• A candidate has managed to get themselves into a scandal of some sort.
  • A party has managed to get themselves (un)popular in the local area due to their (lack of) support for a particular policy

These are things I look for an try to take into account, but if the party is not able to win the particular riding in question, the impact on what people generally want to know most of all - who is going to win the riding - is minimal. As such, I do not put resources (IE time) into refining these aspects when I feel that my resources could be better spent elsewhere.

I hope this answers a lot of misconceptions that I've seen over this election campaign. Keep in mind that you can always make your own projections using the same math I do:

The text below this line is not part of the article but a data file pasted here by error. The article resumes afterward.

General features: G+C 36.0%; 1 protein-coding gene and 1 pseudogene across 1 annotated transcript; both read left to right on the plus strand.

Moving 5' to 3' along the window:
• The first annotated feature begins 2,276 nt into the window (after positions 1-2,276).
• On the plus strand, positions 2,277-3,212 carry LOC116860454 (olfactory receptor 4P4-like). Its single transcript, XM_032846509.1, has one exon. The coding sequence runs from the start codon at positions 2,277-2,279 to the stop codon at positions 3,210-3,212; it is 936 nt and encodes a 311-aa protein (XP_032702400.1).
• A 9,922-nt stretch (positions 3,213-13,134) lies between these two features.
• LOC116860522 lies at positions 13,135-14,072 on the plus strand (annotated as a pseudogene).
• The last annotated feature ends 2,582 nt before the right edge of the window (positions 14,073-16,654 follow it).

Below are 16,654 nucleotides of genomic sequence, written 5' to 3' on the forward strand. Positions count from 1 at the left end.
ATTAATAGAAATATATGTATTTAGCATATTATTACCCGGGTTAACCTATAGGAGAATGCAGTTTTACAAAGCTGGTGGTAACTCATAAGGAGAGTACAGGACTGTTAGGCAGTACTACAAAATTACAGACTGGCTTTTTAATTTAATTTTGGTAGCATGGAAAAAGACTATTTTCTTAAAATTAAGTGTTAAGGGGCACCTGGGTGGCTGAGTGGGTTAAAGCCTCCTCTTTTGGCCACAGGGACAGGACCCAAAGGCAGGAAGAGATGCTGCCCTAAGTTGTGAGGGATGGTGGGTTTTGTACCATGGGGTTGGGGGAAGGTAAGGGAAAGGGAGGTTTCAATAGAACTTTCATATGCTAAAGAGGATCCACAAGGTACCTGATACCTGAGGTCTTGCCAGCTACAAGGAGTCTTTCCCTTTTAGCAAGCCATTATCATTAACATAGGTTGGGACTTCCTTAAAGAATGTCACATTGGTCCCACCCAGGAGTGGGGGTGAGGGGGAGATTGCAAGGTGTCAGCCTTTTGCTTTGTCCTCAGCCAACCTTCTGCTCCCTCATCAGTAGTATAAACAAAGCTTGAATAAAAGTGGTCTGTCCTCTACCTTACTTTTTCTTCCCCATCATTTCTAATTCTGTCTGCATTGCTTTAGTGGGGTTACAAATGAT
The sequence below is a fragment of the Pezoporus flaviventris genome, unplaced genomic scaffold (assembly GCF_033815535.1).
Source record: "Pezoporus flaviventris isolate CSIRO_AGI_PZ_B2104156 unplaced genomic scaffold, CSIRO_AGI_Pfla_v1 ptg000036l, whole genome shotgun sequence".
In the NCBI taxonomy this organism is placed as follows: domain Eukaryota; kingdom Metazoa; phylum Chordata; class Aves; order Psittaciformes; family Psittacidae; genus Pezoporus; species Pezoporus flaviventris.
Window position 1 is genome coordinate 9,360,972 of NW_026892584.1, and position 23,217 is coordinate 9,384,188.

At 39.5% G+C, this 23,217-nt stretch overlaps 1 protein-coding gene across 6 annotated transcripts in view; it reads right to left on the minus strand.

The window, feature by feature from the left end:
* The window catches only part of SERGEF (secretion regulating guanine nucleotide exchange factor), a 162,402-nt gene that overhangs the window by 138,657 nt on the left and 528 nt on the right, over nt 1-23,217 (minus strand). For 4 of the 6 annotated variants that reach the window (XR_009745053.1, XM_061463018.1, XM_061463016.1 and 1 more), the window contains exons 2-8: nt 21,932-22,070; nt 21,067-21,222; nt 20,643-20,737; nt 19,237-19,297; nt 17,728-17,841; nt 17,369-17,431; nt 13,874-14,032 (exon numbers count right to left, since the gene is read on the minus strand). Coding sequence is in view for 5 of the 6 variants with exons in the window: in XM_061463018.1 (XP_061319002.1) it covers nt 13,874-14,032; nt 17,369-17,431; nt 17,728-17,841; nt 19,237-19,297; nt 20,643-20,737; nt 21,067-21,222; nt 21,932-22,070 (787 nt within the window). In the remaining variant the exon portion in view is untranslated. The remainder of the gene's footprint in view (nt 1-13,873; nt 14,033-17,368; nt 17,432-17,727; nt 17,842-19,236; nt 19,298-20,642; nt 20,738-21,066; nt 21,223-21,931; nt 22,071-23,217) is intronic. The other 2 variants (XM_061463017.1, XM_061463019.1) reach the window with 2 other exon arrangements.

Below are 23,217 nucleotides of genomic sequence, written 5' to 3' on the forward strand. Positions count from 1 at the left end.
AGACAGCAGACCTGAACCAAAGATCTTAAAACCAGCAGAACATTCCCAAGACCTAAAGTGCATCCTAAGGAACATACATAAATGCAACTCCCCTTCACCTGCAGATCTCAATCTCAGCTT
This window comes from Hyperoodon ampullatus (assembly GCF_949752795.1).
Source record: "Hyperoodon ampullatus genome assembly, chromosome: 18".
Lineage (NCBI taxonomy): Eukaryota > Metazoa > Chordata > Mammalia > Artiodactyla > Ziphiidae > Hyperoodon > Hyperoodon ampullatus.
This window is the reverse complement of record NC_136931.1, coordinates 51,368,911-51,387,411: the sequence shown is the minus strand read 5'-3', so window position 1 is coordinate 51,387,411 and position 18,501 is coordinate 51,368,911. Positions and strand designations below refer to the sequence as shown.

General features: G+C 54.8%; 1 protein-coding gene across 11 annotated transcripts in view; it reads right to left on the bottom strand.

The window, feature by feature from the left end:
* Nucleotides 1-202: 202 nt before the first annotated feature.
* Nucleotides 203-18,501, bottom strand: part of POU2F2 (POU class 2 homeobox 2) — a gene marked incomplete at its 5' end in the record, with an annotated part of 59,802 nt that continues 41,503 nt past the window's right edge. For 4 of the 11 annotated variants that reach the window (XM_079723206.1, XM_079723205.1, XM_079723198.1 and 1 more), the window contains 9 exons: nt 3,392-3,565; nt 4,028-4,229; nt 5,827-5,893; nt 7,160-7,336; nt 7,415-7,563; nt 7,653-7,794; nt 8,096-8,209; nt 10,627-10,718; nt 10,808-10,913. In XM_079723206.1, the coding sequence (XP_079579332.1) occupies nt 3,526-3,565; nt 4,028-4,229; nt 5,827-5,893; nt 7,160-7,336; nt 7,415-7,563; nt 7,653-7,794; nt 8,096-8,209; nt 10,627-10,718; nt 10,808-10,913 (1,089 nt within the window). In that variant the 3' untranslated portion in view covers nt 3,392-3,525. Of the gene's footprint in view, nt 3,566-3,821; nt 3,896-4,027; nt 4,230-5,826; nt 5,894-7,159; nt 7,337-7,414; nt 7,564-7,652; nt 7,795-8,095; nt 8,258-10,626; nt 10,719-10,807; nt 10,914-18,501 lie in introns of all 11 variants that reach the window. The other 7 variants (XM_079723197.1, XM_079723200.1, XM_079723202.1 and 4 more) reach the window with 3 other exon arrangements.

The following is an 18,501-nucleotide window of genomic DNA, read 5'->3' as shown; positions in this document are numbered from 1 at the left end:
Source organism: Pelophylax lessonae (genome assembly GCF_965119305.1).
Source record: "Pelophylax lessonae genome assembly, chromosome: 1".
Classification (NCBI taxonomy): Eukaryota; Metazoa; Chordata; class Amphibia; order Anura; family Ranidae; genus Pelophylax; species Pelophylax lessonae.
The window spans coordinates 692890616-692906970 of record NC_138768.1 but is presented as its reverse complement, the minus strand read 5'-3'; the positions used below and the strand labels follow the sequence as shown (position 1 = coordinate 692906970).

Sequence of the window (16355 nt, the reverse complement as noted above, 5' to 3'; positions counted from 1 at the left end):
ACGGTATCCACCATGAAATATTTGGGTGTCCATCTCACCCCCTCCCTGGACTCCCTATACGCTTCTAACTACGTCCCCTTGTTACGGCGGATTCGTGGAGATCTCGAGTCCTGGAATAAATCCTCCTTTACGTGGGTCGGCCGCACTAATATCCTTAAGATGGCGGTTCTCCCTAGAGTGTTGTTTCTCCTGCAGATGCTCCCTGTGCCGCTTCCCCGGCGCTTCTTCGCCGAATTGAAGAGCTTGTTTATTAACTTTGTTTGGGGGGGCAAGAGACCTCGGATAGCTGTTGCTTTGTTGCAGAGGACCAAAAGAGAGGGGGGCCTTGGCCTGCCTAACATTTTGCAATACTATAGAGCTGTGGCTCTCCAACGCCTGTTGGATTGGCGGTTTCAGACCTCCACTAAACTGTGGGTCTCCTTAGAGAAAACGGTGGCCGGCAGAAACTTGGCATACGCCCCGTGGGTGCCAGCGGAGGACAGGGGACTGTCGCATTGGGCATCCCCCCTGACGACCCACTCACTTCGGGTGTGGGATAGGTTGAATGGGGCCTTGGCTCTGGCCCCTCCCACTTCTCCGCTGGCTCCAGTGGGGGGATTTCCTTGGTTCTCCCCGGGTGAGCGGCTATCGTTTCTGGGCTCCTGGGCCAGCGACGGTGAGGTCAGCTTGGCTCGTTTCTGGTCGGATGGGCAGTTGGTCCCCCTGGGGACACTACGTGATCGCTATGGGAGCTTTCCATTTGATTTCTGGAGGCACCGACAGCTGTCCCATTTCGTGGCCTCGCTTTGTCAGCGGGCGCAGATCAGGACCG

Copy this sheet and change the numbers in the black coloured cells.

Remember to check back for any updates I may have made to the sheet in the interim so you can grab a fresh copy with the revised math.

Tuesday, May 22, 2018

Venezuela's "Election"

There's not much to say here beyond the election was clearly a sham.

It's difficult to say if more ballots were actually cast for Falcon or not, as the actual opposition candidate was not permitted to run, and Falcon was seen by some as a stooge of the regime.

What is clear is that the official results webpage, for some reason, will not load any results from states won by the opposition in 2013, but loads the states won by the regime in 2013 just fine.

As such its impossible to even tell what the "real" election results are in terms of ballots actually cast; much less the ballots that could have been cast if the opposition candidate was allowed to run.

Regardless, the country is so far from a democracy at this point that it's no longer worth covering seriously.

Sunday, May 20, 2018

Ontario, Maximums and Minimums